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The SCSO says in its response to Threet that it fully supports an audit of its policing practices, but that the supervisors ought to do away with the IOLERO and hire outside auditors on a rolling, non-permanent, contract basis that's pegged to specific investigations. To Threet and criminal-justice reformers, that's just another way of saying that the police-accountability protocols in Sonoma County would be watered down under the contract-auditor model. The sheriff's office doesn't see it that way:
"The Sheriff's Office feels a more productive model to accomplish this is to hire a truly neutral, independent, and unbiased auditor for a specific, limited period of time. If there is no expectation of employment beyond a specific period of time, there is no pressure or inherent need to justify IOLERO. This would greatly reduce the chances of either intentional or unintentional bias developing in the auditor. It would also afford the Sheriff's Office the opportunity to get input from a variety of perspectives outside of the county. The Sheriff's Office looks forward to continuing to work with the Board of Supervisors to fine tune the auditor model."
Threet says the SCSO's call to eliminate the IOLERO and replace it with a contracted auditor was news to him when he read the report. "It's the first I heard of it, in [Giordano's] response."
Essick says that despite taking the reins as elected sheriff in a month, "we still have a sitting sheriff and [Giordano] is the one who is going to be answering, speaking for the SCSO on the report."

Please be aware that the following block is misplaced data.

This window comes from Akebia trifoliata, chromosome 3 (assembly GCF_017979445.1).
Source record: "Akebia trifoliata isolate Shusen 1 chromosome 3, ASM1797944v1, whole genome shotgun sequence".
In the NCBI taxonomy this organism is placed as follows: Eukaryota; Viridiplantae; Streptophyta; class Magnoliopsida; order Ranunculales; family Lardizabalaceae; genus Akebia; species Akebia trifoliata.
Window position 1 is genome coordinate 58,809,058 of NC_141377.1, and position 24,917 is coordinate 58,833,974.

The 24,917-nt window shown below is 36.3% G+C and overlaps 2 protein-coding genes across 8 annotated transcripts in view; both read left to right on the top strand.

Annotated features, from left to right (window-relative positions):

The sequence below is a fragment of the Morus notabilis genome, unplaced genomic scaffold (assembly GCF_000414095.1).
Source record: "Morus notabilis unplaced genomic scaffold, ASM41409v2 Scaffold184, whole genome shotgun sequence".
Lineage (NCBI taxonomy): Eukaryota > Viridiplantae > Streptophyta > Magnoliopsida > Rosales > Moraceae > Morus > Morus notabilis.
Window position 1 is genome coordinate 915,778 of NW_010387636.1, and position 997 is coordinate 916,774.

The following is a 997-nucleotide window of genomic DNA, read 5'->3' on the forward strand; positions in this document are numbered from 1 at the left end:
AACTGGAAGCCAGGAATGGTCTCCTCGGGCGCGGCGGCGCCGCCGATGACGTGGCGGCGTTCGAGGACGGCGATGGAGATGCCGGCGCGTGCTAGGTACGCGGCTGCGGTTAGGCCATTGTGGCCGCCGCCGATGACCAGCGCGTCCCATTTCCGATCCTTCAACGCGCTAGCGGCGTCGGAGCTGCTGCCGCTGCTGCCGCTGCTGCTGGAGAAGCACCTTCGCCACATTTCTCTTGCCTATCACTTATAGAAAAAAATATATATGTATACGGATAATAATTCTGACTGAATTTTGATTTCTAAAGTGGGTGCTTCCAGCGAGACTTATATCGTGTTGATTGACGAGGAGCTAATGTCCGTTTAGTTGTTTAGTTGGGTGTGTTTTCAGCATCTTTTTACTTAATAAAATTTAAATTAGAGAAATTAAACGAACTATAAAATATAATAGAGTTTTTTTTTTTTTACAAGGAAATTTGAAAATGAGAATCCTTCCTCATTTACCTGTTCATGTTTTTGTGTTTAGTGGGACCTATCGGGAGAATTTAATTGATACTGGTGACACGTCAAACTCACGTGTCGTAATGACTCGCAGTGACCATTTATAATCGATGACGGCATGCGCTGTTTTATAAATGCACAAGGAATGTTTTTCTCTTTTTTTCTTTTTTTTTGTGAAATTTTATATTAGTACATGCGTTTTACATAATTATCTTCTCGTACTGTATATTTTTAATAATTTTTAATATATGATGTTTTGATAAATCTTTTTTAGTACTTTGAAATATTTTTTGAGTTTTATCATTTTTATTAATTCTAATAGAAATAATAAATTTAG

In a phone call with the Bohemian, Essick declined to offer a view on the future of the IOLERO. Giordano's still his boss, he says. "I could say something that would undermine him. We're really close to me taking over, but his name is still on the front door. I don't want to do something to jeopardize the relationship with him."
- Sheriff-elect Mark Essick
No doubt he's in a bit of a sensitive spot. The unpopular sheriff who was in charge when the IOLERO was created is no longer with the department—and the popular sheriff who is pushing to shut down the IOLERO will be leaving in a month.
Meanwhile, a federal civil lawsuit around the Lopez shooting by an SCSO deputy who remains on the force drags on.
Essick was publically and initially opposed to the creation of the IOLERO as it was being discussed after the Lopez shooting, but expressed support for the office through the course of a robust campaign season that saw the first contested sheriff's race in the county in nearly three decades.
Word from Giordano, who endorsed Essick, is that it's premature to discuss what he'll be saying to the supervisors on Dec. 4. He encouraged the public and media to attend. Police-reform activists will likely turn out in force.
Essick says he's taking a wait-and-see approach before weighing in on Threet's proposed changes to the IOLERO ordinance—which generally call for enhanced access to the police agency. The ordinance isn't on the agenda and isn't coming up for a vote this week.
"If and when the board decides to take up that discussion and talk about [the ordinance modifications], I'm sure there will be plenty of robust public discussion on it then, and when I get a chance to see what they're really looking at," Essick says, "I'd be happy to weigh in—but that could be weeks or a couple months away."